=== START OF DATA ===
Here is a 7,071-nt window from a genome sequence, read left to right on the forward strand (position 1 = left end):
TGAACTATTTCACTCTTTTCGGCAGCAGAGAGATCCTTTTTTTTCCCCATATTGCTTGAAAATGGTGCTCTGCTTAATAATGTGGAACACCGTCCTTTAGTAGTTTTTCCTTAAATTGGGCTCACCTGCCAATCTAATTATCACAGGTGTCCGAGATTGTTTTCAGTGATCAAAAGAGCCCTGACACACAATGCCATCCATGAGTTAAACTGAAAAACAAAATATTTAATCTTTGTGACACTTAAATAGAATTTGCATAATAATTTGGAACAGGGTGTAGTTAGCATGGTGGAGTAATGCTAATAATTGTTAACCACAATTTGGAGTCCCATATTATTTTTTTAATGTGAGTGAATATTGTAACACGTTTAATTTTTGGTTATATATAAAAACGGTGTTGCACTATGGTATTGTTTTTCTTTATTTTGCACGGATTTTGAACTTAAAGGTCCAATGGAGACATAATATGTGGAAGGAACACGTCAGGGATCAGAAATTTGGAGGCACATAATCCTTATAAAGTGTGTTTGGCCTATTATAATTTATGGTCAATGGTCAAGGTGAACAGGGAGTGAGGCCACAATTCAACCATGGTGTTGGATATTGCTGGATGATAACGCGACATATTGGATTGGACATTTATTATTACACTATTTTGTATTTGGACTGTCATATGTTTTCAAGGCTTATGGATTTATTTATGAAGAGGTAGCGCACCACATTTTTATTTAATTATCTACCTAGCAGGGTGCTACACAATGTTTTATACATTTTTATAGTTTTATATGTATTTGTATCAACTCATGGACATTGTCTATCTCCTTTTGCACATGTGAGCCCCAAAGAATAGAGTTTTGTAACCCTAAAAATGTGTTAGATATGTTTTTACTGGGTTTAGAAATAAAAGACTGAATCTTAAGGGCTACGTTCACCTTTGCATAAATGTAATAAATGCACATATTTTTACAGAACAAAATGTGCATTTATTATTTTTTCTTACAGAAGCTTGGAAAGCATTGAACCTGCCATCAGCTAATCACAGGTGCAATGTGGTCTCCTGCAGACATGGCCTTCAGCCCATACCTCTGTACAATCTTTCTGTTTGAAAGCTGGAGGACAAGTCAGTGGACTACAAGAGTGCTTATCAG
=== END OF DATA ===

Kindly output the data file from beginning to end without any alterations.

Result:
Here is a 7,071-nt window from a genome sequence, read left to right on the forward strand (position 1 = left end):
TGAACTATTTCACTCTTTTCGGCAGCAGAGAGATCCTTTTTTTTCCCCATATTGCTTGAAAATGGTGCTCTGCTTAATAATGTGGAACACCGTCCTTTAGTAGTTTTTCCTTAAATTGGGCTCACCTGCCAATCTAATTATCACAGGTGTCCGAGATTGTTTTCAGTGATCAAAAGAGCCCTGACACACAATGCCATCCATGAGTTAAACTGAAAAACAAAATATTTAATCTTTGTGACACTTAAATAGAATTTGCATAATAATTTGGAACAGGGTGTAGTTAGCATGGTGGAGTAATGCTAATAATTGTTAACCACAATTTGGAGTCCCATATTATTTTTTTAATGTGAGTGAATATTGTAACACGTTTAATTTTTGGTTATATATAAAAACGGTGTTGCACTATGGTATTGTTTTTCTTTATTTTGCACGGATTTTGAACTTAAAGGTCCAATGGAGACATAATATGTGGAAGGAACACGTCAGGGATCAGAAATTTGGAGGCACATAATCCTTATAAAGTGTGTTTGGCCTATTATAATTTATGGTCAATGGTCAAGGTGAACAGGGAGTGAGGCCACAATTCAACCATGGTGTTGGATATTGCTGGATGATAACGCGACATATTGGATTGGACATTTATTATTACACTATTTTGTATTTGGACTGTCATATGTTTTCAAGGCTTATGGATTTATTTATGAAGAGGTAGCGCACCACATTTTTATTTAATTATCTACCTAGCAGGGTGCTACACAATGTTTTATACATTTTTATAGTTTTATATGTATTTGTATCAACTCATGGACATTGTCTATCTCCTTTTGCACATGTGAGCCCCAAAGAATAGAGTTTTGTAACCCTAAAAATGTGTTAGATATGTTTTTACTGGGTTTAGAAATAAAAGACTGAATCTTAAGGGCTACGTTCACCTTTGCATAAATGTAATAAATGCACATATTTTTACAGAACAAAATGTGCATTTATTATTTTTTCTTACAGAAGCTTGGAAAGCATTGAACCTGCCATCAGCTAATCACAGGTGCAATGTGGTCTCCTGCAGACATGGCCTTCAGCCCATACCTCTGTACAATCTTTCTGTTTGAAAGCTGGAGGACAAGTCAGTGGACTACAAGAGTGCTTATCAG